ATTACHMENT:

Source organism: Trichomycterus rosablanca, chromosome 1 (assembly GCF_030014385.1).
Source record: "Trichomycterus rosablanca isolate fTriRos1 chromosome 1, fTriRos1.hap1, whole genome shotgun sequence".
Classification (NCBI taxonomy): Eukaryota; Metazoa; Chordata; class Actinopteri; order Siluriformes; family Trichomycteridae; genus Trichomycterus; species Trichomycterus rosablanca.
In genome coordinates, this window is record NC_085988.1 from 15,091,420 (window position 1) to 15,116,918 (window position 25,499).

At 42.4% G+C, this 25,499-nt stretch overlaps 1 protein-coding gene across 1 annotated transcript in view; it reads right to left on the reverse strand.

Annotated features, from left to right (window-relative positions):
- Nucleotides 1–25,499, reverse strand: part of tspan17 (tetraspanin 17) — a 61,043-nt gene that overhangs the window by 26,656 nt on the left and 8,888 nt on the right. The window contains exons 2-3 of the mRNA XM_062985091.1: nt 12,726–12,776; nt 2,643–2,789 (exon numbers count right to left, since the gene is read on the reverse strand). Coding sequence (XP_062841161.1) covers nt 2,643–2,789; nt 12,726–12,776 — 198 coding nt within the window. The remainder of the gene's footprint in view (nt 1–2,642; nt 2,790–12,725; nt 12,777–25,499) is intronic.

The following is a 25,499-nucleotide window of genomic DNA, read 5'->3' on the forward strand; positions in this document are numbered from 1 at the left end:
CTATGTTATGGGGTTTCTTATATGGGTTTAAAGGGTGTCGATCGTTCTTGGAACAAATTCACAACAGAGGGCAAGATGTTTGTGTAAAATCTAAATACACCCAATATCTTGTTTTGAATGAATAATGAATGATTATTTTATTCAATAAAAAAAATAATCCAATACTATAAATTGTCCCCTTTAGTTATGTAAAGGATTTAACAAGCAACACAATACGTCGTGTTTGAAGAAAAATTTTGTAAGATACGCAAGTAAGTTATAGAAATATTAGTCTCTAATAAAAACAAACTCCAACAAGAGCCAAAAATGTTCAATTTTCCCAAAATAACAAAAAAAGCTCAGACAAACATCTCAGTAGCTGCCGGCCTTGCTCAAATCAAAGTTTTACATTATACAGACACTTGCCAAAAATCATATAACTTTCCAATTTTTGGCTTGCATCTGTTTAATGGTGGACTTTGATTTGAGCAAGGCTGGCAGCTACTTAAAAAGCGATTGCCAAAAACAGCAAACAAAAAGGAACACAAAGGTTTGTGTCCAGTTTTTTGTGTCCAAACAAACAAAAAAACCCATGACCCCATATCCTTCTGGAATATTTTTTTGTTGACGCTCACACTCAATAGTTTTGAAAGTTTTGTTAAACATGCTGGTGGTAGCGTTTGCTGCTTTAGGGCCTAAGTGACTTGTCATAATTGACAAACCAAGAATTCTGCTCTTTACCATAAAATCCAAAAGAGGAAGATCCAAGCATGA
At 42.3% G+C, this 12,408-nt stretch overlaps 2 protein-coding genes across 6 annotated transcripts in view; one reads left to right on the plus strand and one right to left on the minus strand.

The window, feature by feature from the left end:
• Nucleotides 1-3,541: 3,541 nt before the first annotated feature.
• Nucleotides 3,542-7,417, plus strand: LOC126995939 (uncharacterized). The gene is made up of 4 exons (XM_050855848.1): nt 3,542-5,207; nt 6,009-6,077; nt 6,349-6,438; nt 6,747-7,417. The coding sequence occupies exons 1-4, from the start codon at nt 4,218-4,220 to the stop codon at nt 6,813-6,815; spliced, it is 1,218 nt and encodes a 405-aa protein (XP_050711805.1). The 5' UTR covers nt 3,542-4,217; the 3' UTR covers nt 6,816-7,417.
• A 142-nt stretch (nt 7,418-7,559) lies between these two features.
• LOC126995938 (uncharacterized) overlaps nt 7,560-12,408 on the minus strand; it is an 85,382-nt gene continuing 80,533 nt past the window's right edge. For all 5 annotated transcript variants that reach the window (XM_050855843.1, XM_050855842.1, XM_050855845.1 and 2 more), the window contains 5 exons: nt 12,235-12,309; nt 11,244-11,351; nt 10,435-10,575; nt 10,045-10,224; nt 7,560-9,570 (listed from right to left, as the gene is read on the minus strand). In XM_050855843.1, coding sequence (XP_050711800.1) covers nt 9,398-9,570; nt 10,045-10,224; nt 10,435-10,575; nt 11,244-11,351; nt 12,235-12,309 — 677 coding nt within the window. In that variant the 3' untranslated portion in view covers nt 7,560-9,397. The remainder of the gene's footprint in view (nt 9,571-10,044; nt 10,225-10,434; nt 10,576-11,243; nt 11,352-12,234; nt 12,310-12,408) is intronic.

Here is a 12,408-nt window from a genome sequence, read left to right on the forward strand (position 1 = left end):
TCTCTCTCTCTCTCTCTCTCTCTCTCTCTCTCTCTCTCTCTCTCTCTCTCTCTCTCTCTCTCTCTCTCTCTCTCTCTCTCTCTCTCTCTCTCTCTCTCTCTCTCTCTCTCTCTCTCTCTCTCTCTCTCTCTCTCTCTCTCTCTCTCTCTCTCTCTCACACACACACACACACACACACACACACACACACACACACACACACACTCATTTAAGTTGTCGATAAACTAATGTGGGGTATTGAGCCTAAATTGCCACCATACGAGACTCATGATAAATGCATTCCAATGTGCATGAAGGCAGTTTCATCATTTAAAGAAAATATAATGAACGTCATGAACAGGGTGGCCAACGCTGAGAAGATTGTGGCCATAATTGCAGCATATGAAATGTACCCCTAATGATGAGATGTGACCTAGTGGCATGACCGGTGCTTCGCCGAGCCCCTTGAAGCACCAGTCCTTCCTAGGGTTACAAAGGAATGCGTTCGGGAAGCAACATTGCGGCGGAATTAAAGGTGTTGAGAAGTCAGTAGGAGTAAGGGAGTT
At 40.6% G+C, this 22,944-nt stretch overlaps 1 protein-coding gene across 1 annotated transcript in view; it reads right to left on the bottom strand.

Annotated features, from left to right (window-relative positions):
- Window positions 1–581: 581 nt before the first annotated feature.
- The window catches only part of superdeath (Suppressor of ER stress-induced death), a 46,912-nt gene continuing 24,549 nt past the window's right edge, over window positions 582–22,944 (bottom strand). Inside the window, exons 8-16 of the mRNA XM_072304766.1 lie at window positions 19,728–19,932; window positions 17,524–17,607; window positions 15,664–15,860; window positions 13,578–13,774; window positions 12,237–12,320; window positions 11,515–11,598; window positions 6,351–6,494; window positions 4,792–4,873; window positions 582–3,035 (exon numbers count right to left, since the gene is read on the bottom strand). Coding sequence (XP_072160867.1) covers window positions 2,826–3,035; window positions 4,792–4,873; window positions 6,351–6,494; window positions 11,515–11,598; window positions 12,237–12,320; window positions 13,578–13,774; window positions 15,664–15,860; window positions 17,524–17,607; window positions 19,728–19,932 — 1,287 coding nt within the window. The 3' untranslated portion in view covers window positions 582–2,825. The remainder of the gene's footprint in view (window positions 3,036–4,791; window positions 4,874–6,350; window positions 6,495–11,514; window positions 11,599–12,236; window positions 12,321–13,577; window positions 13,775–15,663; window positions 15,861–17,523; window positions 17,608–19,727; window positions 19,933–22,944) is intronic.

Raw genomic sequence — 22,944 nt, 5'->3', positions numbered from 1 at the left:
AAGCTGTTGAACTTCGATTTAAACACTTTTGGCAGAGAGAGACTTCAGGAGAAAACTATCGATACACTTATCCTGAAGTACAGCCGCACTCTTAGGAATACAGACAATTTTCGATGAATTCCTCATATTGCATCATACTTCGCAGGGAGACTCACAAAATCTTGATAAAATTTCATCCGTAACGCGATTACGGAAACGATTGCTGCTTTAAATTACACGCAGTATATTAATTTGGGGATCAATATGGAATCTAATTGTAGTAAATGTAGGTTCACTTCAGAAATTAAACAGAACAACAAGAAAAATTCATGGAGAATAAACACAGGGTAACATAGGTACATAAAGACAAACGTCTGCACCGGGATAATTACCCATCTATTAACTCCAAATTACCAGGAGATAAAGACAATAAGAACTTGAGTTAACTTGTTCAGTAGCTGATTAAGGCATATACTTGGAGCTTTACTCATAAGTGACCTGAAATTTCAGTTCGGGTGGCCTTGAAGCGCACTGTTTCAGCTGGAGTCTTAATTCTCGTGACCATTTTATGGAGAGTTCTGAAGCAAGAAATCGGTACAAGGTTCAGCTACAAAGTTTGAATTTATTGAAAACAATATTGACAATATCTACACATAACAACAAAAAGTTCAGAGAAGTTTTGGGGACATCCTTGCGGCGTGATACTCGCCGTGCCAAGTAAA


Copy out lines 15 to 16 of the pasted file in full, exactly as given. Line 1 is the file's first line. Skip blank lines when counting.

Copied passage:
• LOC126995938 (uncharacterized) overlaps nt 7,560-12,408 on the minus strand; it is an 85,382-nt gene continuing 80,533 nt past the window's right edge. For all 5 annotated transcript variants that reach the window (XM_050855843.1, XM_050855842.1, XM_050855845.1 and 2 more), the window contains 5 exons: nt 12,235-12,309; nt 11,244-11,351; nt 10,435-10,575; nt 10,045-10,224; nt 7,560-9,570 (listed from right to left, as the gene is read on the minus strand). In XM_050855843.1, coding sequence (XP_050711800.1) covers nt 9,398-9,570; nt 10,045-10,224; nt 10,435-10,575; nt 11,244-11,351; nt 12,235-12,309 — 677 coding nt within the window. In that variant the 3' untranslated portion in view covers nt 7,560-9,397. The remainder of the gene's footprint in view (nt 9,571-10,044; nt 10,225-10,434; nt 10,576-11,243; nt 11,352-12,234; nt 12,310-12,408) is intronic.

Here is a 12,408-nt window from a genome sequence, read left to right on the forward strand (position 1 = left end):